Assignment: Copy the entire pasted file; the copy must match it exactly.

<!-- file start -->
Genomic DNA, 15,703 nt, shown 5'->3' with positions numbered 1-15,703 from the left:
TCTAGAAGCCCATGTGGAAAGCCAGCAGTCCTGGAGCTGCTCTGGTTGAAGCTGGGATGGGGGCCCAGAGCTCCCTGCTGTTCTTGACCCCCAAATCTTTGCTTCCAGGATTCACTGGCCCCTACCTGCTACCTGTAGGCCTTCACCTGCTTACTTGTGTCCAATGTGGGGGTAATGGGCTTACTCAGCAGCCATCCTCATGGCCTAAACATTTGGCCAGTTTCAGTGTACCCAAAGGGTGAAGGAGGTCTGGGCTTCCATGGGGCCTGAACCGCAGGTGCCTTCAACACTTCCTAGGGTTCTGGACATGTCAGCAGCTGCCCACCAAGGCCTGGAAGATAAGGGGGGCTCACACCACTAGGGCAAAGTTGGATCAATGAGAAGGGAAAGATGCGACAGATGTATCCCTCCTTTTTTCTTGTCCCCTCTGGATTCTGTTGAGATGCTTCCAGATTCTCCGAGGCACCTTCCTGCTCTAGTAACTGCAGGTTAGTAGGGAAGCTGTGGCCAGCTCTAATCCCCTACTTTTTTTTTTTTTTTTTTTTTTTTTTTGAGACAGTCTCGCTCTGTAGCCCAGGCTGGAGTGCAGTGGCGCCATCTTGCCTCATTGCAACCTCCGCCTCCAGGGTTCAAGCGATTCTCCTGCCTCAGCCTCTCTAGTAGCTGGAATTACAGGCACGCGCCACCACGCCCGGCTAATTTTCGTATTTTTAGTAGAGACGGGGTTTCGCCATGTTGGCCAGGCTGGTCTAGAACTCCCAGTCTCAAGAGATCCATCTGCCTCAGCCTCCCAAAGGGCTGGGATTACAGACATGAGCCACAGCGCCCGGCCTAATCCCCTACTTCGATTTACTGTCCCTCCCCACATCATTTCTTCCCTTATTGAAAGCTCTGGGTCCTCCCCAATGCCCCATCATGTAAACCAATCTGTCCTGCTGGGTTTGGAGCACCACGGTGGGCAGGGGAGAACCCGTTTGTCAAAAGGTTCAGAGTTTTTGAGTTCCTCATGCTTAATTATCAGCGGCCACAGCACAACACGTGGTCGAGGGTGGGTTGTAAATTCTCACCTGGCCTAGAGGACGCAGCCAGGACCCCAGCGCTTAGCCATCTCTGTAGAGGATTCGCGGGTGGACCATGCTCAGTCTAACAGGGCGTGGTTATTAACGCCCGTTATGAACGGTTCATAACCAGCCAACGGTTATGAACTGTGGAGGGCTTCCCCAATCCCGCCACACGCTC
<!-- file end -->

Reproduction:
Genomic DNA, 15,703 nt, shown 5'->3' with positions numbered 1-15,703 from the left:
TCTAGAAGCCCATGTGGAAAGCCAGCAGTCCTGGAGCTGCTCTGGTTGAAGCTGGGATGGGGGCCCAGAGCTCCCTGCTGTTCTTGACCCCCAAATCTTTGCTTCCAGGATTCACTGGCCCCTACCTGCTACCTGTAGGCCTTCACCTGCTTACTTGTGTCCAATGTGGGGGTAATGGGCTTACTCAGCAGCCATCCTCATGGCCTAAACATTTGGCCAGTTTCAGTGTACCCAAAGGGTGAAGGAGGTCTGGGCTTCCATGGGGCCTGAACCGCAGGTGCCTTCAACACTTCCTAGGGTTCTGGACATGTCAGCAGCTGCCCACCAAGGCCTGGAAGATAAGGGGGGCTCACACCACTAGGGCAAAGTTGGATCAATGAGAAGGGAAAGATGCGACAGATGTATCCCTCCTTTTTTCTTGTCCCCTCTGGATTCTGTTGAGATGCTTCCAGATTCTCCGAGGCACCTTCCTGCTCTAGTAACTGCAGGTTAGTAGGGAAGCTGTGGCCAGCTCTAATCCCCTACTTTTTTTTTTTTTTTTTTTTTTTTTTTGAGACAGTCTCGCTCTGTAGCCCAGGCTGGAGTGCAGTGGCGCCATCTTGCCTCATTGCAACCTCCGCCTCCAGGGTTCAAGCGATTCTCCTGCCTCAGCCTCTCTAGTAGCTGGAATTACAGGCACGCGCCACCACGCCCGGCTAATTTTCGTATTTTTAGTAGAGACGGGGTTTCGCCATGTTGGCCAGGCTGGTCTAGAACTCCCAGTCTCAAGAGATCCATCTGCCTCAGCCTCCCAAAGGGCTGGGATTACAGACATGAGCCACAGCGCCCGGCCTAATCCCCTACTTCGATTTACTGTCCCTCCCCACATCATTTCTTCCCTTATTGAAAGCTCTGGGTCCTCCCCAATGCCCCATCATGTAAACCAATCTGTCCTGCTGGGTTTGGAGCACCACGGTGGGCAGGGGAGAACCCGTTTGTCAAAAGGTTCAGAGTTTTTGAGTTCCTCATGCTTAATTATCAGCGGCCACAGCACAACACGTGGTCGAGGGTGGGTTGTAAATTCTCACCTGGCCTAGAGGACGCAGCCAGGACCCCAGCGCTTAGCCATCTCTGTAGAGGATTCGCGGGTGGACCATGCTCAGTCTAACAGGGCGTGGTTATTAACGCCCGTTATGAACGGTTCATAACCAGCCAACGGTTATGAACTGTGGAGGGCTTCCCCAATCCCGCCACACGCTC